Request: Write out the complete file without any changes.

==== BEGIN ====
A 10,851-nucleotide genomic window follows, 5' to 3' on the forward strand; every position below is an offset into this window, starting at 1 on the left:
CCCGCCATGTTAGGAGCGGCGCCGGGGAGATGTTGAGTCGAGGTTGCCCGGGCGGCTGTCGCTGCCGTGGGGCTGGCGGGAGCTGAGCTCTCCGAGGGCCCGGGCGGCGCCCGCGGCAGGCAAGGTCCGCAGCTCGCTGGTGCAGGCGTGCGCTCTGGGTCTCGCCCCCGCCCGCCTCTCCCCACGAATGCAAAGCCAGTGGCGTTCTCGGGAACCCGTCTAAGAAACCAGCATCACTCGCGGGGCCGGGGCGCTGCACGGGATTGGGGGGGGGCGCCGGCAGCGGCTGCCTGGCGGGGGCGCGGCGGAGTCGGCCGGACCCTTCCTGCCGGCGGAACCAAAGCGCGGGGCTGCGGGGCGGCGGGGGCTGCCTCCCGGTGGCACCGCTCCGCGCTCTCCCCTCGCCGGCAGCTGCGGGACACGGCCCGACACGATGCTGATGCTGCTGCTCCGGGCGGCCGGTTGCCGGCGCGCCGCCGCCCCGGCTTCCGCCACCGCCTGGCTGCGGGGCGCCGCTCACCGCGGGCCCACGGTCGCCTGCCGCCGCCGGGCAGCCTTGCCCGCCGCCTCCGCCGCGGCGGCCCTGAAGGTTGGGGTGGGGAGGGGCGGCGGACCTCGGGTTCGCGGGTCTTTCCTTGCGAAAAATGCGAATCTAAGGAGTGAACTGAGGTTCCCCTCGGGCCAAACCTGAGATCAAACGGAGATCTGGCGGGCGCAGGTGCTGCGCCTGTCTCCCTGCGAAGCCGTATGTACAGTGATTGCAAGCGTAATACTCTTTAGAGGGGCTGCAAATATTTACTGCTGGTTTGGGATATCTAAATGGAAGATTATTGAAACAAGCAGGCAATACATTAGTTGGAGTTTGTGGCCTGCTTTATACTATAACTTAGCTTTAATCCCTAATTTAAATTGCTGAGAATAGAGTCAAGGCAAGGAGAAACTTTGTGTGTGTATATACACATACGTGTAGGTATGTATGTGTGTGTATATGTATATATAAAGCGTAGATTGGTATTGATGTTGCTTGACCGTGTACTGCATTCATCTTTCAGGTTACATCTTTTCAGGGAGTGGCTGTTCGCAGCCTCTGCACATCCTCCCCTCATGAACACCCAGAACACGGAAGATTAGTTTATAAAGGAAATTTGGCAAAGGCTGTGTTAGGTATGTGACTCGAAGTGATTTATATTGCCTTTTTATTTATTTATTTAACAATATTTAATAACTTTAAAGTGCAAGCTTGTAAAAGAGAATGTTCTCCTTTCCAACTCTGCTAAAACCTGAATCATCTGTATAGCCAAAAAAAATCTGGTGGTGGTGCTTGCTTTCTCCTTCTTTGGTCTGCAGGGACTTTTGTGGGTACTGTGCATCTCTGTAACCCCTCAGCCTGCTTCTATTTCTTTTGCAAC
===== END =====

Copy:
A 10,851-nucleotide genomic window follows, 5' to 3' on the forward strand; every position below is an offset into this window, starting at 1 on the left:
CCCGCCATGTTAGGAGCGGCGCCGGGGAGATGTTGAGTCGAGGTTGCCCGGGCGGCTGTCGCTGCCGTGGGGCTGGCGGGAGCTGAGCTCTCCGAGGGCCCGGGCGGCGCCCGCGGCAGGCAAGGTCCGCAGCTCGCTGGTGCAGGCGTGCGCTCTGGGTCTCGCCCCCGCCCGCCTCTCCCCACGAATGCAAAGCCAGTGGCGTTCTCGGGAACCCGTCTAAGAAACCAGCATCACTCGCGGGGCCGGGGCGCTGCACGGGATTGGGGGGGGGCGCCGGCAGCGGCTGCCTGGCGGGGGCGCGGCGGAGTCGGCCGGACCCTTCCTGCCGGCGGAACCAAAGCGCGGGGCTGCGGGGCGGCGGGGGCTGCCTCCCGGTGGCACCGCTCCGCGCTCTCCCCTCGCCGGCAGCTGCGGGACACGGCCCGACACGATGCTGATGCTGCTGCTCCGGGCGGCCGGTTGCCGGCGCGCCGCCGCCCCGGCTTCCGCCACCGCCTGGCTGCGGGGCGCCGCTCACCGCGGGCCCACGGTCGCCTGCCGCCGCCGGGCAGCCTTGCCCGCCGCCTCCGCCGCGGCGGCCCTGAAGGTTGGGGTGGGGAGGGGCGGCGGACCTCGGGTTCGCGGGTCTTTCCTTGCGAAAAATGCGAATCTAAGGAGTGAACTGAGGTTCCCCTCGGGCCAAACCTGAGATCAAACGGAGATCTGGCGGGCGCAGGTGCTGCGCCTGTCTCCCTGCGAAGCCGTATGTACAGTGATTGCAAGCGTAATACTCTTTAGAGGGGCTGCAAATATTTACTGCTGGTTTGGGATATCTAAATGGAAGATTATTGAAACAAGCAGGCAATACATTAGTTGGAGTTTGTGGCCTGCTTTATACTATAACTTAGCTTTAATCCCTAATTTAAATTGCTGAGAATAGAGTCAAGGCAAGGAGAAACTTTGTGTGTGTATATACACATACGTGTAGGTATGTATGTGTGTGTATATGTATATATAAAGCGTAGATTGGTATTGATGTTGCTTGACCGTGTACTGCATTCATCTTTCAGGTTACATCTTTTCAGGGAGTGGCTGTTCGCAGCCTCTGCACATCCTCCCCTCATGAACACCCAGAACACGGAAGATTAGTTTATAAAGGAAATTTGGCAAAGGCTGTGTTAGGTATGTGACTCGAAGTGATTTATATTGCCTTTTTATTTATTTATTTAACAATATTTAATAACTTTAAAGTGCAAGCTTGTAAAAGAGAATGTTCTCCTTTCCAACTCTGCTAAAACCTGAATCATCTGTATAGCCAAAAAAAATCTGGTGGTGGTGCTTGCTTTCTCCTTCTTTGGTCTGCAGGGACTTTTGTGGGTACTGTGCATCTCTGTAACCCCTCAGCCTGCTTCTATTTCTTTTGCAAC